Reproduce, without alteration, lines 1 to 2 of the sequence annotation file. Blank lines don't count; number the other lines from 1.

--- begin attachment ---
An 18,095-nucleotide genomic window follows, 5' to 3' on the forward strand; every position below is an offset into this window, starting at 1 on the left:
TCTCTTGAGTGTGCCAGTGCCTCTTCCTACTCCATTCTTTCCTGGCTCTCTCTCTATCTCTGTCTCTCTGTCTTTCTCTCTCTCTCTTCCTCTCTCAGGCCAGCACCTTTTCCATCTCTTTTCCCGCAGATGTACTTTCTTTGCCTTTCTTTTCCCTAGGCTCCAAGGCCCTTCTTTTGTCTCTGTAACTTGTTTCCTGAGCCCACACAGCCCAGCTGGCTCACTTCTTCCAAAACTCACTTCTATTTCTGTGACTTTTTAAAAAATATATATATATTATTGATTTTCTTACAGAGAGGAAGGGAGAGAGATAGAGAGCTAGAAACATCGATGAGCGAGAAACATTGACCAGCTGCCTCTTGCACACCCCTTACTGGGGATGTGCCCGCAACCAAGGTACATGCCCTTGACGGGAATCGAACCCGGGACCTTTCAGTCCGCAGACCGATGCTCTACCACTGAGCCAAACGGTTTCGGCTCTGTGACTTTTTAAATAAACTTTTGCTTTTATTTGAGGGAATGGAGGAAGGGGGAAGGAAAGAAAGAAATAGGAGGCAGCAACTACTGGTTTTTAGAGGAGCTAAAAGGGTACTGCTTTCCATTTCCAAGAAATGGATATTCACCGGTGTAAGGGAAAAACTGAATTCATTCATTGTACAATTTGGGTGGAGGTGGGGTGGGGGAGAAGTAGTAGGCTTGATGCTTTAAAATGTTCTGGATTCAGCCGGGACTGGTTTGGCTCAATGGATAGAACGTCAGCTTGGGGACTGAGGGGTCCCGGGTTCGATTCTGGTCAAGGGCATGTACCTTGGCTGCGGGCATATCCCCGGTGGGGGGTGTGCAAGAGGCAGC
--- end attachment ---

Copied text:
An 18,095-nucleotide genomic window follows, 5' to 3' on the forward strand; every position below is an offset into this window, starting at 1 on the left:
TCTCTTGAGTGTGCCAGTGCCTCTTCCTACTCCATTCTTTCCTGGCTCTCTCTCTATCTCTGTCTCTCTGTCTTTCTCTCTCTCTCTTCCTCTCTCAGGCCAGCACCTTTTCCATCTCTTTTCCCGCAGATGTACTTTCTTTGCCTTTCTTTTCCCTAGGCTCCAAGGCCCTTCTTTTGTCTCTGTAACTTGTTTCCTGAGCCCACACAGCCCAGCTGGCTCACTTCTTCCAAAACTCACTTCTATTTCTGTGACTTTTTAAAAAATATATATATATTATTGATTTTCTTACAGAGAGGAAGGGAGAGAGATAGAGAGCTAGAAACATCGATGAGCGAGAAACATTGACCAGCTGCCTCTTGCACACCCCTTACTGGGGATGTGCCCGCAACCAAGGTACATGCCCTTGACGGGAATCGAACCCGGGACCTTTCAGTCCGCAGACCGATGCTCTACCACTGAGCCAAACGGTTTCGGCTCTGTGACTTTTTAAATAAACTTTTGCTTTTATTTGAGGGAATGGAGGAAGGGGGAAGGAAAGAAAGAAATAGGAGGCAGCAACTACTGGTTTTTAGAGGAGCTAAAAGGGTACTGCTTTCCATTTCCAAGAAATGGATATTCACCGGTGTAAGGGAAAAACTGAATTCATTCATTGTACAATTTGGGTGGAGGTGGGGTGGGGGAGAAGTAGTAGGCTTGATGCTTTAAAATGTTCTGGATTCAGCCGGGACTGGTTTGGCTCAATGGATAGAACGTCAGCTTGGGGACTGAGGGGTCCCGGGTTCGATTCTGGTCAAGGGCATGTACCTTGGCTGCGGGCATATCCCCGGTGGGGGGTGTGCAAGAGGCAGC